The choices are mind numbing. Walk into any toy store or the toy section of any department store and there are shelves and tiers of toys labeled ‘educational toys’. There are books, games, dolls and the list just goes on and on. It includes everything from an infant’s building blocks to Leapfrog interactive games. The sheer variety is overwhelming. How does a parent or a grandparent choose the best educational toys for the children in their lives? Will the child like it? Will it hold up under the abuse of play? Will it accomplish the purposes for which it was purchased? And finally, is it a good value for the money?
The first rule that parents and grandparents should keep in mind is to buy educational toys that are age appropriate. The temptation is nearly overwhelming to buy children, especially infants, toys that reflect the interests of the giver. For example, how many times have you seen fathers who were sports enthusiasts give a child a piece of sports equipment that was way beyond the youngster’s ability to use. Footballs, fishing rods and bows and arrows given to infants and toddlers are a complete waste of money. Parents, proudly convinced they are raising a child prodigy, create a frustrated youngster when they push the child into playing with toys outside the manufacturer’s suggested age range. Real safety hazards are presented when children are encouraged to play with toys beyond their ability to understand or handle safely.
The second rule of buying educational toys is to keep in touch with the child’s interests. Children grow and develop at rapid rates, both mentally and physically. Continually changing interests are a natural part of this development as the child explores new ideas and concepts. It is important for parents, and grandparents, to spend time playing with the child for a whole host of reasons. One of those reasons is that it helps the adult keep in touch with the child’s current interests. Play is how children learn and educational toys are tools of that play. It does little good to buy a small girl jigsaw puzzles and Teletubbies when what really interests her are word games and chemistry sets.
Educational Toys Should Serve A Purpose And Stimulate The Child
Choose educational toys that stimulate the child. How often have we purchased children a toy and watched them shove the toy aside and play with the box in which it was packaged? Educational toys are of two basic types. They are those that develop physical skills and those that develop cognitive skills. Legos, for example, are great educational toys for older pre-school and elementary school aged children. Legos invite children to become creative as they assemble these interlocking blocks into an unlimited myriad of shapes and designs. The activity of assembling the Legos also helps develop fine motor skills.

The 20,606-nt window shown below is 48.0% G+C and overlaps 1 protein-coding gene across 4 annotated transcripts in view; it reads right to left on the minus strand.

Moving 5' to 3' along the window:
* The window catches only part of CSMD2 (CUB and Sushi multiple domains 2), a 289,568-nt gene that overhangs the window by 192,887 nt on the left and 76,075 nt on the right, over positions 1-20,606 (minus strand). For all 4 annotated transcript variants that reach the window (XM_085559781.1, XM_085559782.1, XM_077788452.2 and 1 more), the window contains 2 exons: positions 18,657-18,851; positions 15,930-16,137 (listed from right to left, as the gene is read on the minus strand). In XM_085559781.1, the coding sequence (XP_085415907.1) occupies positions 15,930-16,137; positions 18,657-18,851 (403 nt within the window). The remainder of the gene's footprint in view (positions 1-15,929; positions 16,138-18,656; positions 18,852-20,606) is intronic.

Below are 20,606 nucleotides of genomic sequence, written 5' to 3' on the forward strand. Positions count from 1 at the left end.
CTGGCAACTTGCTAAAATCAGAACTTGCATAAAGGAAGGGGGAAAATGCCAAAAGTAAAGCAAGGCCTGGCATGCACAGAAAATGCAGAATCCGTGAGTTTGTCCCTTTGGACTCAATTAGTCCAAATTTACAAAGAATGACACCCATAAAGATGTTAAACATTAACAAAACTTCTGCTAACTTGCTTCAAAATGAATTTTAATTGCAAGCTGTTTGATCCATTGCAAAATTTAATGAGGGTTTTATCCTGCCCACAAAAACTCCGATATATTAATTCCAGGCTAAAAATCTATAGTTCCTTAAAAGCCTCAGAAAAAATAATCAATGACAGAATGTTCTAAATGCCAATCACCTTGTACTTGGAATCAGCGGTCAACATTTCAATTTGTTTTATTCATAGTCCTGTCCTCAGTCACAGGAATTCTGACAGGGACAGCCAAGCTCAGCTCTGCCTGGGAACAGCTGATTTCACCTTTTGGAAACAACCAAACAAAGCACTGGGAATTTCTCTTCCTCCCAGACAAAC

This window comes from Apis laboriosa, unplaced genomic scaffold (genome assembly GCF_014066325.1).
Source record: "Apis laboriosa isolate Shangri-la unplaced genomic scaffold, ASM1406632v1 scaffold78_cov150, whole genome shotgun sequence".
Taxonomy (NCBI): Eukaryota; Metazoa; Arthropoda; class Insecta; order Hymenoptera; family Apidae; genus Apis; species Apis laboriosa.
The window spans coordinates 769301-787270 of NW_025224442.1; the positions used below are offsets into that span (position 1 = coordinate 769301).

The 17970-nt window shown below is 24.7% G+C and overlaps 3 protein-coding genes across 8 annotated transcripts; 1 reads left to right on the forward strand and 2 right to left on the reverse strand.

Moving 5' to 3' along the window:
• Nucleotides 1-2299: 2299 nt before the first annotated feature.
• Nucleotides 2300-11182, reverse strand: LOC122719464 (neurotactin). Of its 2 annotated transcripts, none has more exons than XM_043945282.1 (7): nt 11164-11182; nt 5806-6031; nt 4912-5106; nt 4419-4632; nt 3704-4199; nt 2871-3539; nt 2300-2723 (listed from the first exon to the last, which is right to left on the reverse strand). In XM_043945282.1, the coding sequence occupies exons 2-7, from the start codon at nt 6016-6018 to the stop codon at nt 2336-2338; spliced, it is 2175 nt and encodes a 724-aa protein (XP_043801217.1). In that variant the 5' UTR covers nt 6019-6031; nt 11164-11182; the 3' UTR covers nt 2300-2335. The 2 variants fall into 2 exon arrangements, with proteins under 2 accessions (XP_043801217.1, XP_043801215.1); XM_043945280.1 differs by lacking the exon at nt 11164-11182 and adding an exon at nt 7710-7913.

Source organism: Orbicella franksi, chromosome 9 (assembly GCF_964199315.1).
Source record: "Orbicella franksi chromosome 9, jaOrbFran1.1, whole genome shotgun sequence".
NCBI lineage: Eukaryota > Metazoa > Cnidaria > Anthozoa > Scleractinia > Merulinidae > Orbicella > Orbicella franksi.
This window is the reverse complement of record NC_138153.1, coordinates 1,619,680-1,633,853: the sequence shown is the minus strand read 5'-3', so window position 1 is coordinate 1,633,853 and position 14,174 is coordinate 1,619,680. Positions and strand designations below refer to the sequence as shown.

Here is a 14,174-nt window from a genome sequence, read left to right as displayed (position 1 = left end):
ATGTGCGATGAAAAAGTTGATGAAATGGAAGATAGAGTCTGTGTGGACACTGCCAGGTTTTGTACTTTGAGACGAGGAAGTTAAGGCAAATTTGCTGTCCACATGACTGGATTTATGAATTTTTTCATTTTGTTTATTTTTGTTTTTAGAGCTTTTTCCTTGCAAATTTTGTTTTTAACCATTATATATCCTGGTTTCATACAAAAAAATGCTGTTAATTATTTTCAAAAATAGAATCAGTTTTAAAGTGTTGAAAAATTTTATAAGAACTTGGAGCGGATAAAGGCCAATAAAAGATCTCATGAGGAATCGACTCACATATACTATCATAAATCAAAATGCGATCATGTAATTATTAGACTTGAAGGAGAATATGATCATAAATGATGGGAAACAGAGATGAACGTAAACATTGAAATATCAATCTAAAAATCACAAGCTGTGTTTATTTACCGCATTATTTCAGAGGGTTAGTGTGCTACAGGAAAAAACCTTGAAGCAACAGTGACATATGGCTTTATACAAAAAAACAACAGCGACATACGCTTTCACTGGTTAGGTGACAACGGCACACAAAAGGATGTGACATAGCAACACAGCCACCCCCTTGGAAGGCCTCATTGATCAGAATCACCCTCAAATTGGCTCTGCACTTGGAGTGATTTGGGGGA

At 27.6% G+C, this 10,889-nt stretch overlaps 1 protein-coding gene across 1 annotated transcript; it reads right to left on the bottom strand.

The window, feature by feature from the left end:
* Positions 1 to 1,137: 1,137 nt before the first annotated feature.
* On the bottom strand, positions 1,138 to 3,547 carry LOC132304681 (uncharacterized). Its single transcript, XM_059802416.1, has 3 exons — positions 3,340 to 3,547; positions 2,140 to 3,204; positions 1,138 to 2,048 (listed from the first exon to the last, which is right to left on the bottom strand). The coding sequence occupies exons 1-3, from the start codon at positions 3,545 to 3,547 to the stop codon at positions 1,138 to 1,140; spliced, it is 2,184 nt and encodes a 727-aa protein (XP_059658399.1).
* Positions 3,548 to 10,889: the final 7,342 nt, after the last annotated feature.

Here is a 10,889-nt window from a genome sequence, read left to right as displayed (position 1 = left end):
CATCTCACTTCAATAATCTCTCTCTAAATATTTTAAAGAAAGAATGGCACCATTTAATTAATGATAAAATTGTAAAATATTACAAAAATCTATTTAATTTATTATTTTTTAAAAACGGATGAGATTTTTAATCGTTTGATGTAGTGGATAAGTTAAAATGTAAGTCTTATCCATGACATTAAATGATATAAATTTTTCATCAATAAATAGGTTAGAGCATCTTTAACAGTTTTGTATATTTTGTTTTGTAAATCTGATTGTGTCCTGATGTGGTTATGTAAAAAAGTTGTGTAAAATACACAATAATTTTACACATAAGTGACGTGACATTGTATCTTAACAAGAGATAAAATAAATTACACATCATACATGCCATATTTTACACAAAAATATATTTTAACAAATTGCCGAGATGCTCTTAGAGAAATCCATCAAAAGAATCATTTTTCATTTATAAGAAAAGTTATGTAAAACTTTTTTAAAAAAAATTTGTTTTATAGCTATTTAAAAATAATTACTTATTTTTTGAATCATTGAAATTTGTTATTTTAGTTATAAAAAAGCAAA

Beware toys that are so highly developed that the game does all of the play. Some video games fall into this category. The child does not have to think or even be especially adept or coordinated physically to play the game. These games may be an interesting diversion for the youngster, but they contribute very little to either the youngster’s creative or physical development.
When selecting educational toys, choose quality over quantity. We have discussed children’s continually evolving interests. Even so, we all too often overwhelm our children at gift-giving occasions such as birthdays, Christmas and Hanukkah. Youngsters go from toy to toy and cannot decide with which to play. If this only happens a couple of times a year the child will eventually sort them out and play with all of them. The problem is that many children are continually given new toys, not only at special occasions but also throughout the year.
Some children are given so many toys that they remain overwhelmed. They do not learn to appreciate the things that they are given. They can also develop a distorted sense of values. They begin to equate parental and grandparental love with the quantity of things they are given. Their expectations of what they will be given escalate into unrealistic levels. This is a disastrous characteristic if it is carried into adulthood.
Children overwhelmed by the number of toys they are given receive little benefit from the educational toys. They cannot concentrate on any one toy long enough to let their creativity blossom. Too many toys can be damaging to a youngster.
Parents and grandparents should also concentrate on toys with build-in quality. As we have already discussed, the toy should be designed to stimulate the child’s physical skills or creative abilities. The toy should also be safe and durable for the age group of children for which it was designed. The toy should be designed to hold up well under the abuse of play. It should not be constructed of potentially toxic materials such as lead-based paint. It should also be constructed in a manner where small pieces that can be swallowed will not readily be broken off and in a way that there are minimal risks of injury from sharp edges or corners.
While there are many small manufacturers of excellent toys, when in doubt choose toys made by top-rated companies with time tested brand names. Examples include Fisher Price, Disney games and Milton Bradley to name just a few.
Parents and grandparents can help their youngsters safely develop into happy, healthy and well-rounded young adults with some conscientious attention to the educational toys they choose. Just keep in mind the child’s level of development and current interest and choose toys that are appropriate for that age and interest. Make sure the toy will stimulate the child either physically or creatively. You want to stretch the child’s abilities, but not so much that the youngster becomes frustrated or so little that the child either becomes bored with the toy or lazy physically or mentally. Finally, if given the choice, select one or two quality toys rather than a room full of cheap toys.